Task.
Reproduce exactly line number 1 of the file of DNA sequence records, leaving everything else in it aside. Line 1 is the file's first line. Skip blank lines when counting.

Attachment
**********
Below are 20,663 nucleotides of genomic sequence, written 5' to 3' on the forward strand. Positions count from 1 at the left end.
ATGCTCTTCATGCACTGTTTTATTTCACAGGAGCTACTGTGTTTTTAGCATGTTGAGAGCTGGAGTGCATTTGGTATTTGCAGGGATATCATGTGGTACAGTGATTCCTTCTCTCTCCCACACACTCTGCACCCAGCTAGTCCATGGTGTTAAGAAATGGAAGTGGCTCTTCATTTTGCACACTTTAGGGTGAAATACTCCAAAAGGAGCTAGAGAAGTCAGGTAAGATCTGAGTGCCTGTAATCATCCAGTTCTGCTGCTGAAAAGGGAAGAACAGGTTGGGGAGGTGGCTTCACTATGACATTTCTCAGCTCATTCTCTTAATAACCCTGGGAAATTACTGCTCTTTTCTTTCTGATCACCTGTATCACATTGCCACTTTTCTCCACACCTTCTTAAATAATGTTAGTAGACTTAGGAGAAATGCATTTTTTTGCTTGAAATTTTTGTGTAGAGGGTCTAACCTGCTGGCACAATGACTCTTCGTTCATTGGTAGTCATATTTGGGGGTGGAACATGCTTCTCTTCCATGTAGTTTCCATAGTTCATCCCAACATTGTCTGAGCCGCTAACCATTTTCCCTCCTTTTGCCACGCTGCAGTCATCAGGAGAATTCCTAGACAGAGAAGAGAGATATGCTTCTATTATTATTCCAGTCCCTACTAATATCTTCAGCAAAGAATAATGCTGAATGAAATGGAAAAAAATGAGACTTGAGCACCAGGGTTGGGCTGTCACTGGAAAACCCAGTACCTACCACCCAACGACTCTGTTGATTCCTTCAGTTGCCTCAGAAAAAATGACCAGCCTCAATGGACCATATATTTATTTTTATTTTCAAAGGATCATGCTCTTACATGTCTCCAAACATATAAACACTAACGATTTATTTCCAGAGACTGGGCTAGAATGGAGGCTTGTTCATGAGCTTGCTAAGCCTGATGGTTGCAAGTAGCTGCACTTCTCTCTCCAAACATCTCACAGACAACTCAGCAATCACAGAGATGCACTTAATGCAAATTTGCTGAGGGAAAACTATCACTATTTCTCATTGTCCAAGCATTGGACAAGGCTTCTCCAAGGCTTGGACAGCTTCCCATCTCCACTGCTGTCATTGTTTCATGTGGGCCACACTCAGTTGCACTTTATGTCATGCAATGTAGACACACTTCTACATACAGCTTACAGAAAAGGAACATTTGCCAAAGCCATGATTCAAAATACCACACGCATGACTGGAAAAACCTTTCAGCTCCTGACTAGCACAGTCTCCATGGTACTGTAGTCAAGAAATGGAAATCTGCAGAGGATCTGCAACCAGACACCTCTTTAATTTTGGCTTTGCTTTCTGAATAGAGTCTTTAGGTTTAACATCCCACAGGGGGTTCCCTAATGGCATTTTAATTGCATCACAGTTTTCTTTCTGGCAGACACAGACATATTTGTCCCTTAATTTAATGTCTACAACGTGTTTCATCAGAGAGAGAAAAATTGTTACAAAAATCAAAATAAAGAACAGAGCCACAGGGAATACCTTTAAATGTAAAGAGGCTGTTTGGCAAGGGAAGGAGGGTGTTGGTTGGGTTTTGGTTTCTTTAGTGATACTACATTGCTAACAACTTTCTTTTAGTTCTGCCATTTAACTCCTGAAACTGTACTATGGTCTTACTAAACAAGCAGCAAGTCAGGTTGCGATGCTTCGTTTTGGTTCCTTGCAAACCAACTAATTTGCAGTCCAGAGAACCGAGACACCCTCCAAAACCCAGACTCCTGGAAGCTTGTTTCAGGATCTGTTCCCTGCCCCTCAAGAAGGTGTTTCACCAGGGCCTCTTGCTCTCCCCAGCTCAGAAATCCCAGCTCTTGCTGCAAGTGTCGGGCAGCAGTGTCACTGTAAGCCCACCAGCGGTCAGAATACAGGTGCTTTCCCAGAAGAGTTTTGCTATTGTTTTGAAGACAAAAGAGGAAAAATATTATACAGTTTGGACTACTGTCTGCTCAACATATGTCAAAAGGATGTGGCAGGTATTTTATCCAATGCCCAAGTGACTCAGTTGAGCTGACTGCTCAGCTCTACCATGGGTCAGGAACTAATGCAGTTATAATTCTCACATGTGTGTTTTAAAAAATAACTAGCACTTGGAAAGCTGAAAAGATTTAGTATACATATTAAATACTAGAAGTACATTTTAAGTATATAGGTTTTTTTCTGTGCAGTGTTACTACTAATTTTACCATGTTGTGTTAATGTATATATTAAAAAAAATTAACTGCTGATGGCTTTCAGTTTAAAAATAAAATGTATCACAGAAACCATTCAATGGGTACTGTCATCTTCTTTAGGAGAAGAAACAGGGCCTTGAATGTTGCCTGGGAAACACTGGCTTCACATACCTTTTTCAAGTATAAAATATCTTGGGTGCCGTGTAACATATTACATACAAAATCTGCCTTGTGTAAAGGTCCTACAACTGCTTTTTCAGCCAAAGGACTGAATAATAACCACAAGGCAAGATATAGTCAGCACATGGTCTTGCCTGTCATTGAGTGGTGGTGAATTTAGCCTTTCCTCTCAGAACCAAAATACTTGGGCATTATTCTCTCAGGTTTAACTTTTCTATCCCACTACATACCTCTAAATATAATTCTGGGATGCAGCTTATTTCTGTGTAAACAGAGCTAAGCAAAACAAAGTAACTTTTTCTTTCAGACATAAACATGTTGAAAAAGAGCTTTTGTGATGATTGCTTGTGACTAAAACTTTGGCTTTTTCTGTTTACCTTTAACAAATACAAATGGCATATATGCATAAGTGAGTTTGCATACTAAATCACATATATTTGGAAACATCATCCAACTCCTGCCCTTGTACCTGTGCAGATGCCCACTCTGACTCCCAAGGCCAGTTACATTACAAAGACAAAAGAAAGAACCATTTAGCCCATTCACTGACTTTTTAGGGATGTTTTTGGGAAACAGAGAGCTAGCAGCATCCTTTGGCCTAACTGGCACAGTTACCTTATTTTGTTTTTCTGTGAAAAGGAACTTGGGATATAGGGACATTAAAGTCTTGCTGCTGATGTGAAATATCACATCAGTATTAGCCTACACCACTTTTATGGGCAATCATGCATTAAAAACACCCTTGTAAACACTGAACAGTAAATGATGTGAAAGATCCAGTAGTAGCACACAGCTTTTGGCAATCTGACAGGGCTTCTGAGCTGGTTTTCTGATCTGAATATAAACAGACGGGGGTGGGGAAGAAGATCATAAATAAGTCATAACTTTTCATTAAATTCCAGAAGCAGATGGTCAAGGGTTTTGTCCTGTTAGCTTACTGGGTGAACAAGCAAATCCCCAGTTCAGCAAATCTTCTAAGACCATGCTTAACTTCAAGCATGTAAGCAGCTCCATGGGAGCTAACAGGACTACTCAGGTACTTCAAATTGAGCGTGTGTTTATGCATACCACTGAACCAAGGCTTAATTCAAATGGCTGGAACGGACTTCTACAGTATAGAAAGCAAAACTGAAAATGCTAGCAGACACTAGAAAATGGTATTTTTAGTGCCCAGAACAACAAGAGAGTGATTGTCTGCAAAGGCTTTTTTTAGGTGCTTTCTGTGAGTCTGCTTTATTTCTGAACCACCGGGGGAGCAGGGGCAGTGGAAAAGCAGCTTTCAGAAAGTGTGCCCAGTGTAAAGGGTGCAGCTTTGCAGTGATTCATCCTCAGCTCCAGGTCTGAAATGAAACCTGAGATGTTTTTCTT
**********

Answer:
Below are 20,663 nucleotides of genomic sequence, written 5' to 3' on the forward strand. Positions count from 1 at the left end.